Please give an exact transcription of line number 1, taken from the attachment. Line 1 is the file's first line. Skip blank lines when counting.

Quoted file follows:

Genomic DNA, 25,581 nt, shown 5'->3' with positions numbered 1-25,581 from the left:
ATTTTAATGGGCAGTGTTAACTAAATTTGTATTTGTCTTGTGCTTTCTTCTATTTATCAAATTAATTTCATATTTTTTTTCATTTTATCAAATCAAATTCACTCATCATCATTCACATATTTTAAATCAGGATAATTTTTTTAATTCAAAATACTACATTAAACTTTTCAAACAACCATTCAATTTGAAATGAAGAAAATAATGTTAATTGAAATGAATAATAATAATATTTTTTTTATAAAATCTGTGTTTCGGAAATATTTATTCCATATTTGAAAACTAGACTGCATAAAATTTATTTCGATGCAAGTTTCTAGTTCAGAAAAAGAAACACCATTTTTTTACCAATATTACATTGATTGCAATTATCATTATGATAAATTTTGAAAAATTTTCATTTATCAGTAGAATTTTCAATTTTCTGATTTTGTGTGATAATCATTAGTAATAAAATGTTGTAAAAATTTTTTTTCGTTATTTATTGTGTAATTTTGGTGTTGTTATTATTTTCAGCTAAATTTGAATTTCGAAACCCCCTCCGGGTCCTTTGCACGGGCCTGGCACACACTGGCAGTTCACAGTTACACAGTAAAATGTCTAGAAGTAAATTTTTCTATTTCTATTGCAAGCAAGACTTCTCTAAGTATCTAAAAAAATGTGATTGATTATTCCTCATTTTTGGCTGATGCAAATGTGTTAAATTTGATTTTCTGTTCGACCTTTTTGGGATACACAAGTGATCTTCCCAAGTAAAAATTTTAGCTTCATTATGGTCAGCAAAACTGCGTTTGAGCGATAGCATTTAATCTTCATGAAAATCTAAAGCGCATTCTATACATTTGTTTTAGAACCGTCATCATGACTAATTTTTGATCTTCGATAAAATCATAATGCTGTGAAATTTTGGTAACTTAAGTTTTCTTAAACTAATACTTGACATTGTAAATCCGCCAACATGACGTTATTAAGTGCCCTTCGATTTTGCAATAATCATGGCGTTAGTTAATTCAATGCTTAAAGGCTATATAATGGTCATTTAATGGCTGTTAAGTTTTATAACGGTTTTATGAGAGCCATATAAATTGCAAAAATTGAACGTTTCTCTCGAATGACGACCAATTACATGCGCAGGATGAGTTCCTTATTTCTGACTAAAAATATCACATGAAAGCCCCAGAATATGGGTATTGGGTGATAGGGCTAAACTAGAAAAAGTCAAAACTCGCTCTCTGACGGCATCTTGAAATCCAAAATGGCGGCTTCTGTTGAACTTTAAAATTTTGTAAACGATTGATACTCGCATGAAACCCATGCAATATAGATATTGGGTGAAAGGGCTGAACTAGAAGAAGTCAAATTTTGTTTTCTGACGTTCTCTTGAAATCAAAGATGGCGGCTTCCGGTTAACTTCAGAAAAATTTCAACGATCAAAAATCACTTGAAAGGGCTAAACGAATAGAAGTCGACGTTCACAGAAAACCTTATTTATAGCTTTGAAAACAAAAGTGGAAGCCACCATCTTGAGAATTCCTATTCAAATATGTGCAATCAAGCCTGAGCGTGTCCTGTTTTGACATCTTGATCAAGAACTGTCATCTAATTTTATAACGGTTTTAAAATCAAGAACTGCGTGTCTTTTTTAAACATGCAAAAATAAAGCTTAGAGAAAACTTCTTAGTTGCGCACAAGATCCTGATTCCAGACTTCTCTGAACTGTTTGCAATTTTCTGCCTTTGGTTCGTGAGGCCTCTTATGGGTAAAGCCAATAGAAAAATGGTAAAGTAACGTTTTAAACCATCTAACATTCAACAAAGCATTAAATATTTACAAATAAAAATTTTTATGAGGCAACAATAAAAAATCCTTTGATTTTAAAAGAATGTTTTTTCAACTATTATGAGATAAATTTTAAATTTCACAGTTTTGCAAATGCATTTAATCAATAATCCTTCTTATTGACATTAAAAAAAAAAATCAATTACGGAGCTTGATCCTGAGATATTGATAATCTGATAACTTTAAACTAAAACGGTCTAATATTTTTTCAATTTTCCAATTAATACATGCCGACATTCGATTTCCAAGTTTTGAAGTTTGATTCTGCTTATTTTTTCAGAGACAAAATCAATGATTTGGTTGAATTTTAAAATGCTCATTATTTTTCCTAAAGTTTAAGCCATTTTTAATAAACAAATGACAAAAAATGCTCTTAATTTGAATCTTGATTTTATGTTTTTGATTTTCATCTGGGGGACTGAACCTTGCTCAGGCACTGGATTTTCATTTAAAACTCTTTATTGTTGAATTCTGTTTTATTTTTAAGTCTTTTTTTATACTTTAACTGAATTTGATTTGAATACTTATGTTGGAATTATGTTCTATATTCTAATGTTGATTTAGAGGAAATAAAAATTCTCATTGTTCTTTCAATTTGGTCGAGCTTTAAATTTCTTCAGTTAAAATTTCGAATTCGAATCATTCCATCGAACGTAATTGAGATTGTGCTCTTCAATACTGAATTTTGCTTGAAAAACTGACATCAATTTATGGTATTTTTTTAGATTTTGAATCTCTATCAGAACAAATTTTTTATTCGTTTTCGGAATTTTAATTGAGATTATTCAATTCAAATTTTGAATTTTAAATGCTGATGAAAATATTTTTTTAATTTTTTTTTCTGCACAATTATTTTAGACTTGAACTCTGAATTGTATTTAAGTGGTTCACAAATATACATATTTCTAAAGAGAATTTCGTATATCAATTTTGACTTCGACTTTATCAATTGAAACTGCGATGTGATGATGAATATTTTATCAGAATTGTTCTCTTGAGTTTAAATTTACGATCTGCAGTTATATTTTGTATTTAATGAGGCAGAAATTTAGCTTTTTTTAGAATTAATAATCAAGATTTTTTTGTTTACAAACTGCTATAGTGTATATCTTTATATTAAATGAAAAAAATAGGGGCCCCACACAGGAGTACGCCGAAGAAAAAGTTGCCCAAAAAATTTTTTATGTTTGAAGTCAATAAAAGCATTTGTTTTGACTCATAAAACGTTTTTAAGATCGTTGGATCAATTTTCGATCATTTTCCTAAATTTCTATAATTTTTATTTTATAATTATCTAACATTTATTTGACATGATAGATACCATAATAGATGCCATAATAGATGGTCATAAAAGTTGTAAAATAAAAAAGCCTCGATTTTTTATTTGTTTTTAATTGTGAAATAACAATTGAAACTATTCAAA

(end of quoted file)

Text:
Genomic DNA, 25,581 nt, shown 5'->3' with positions numbered 1-25,581 from the left: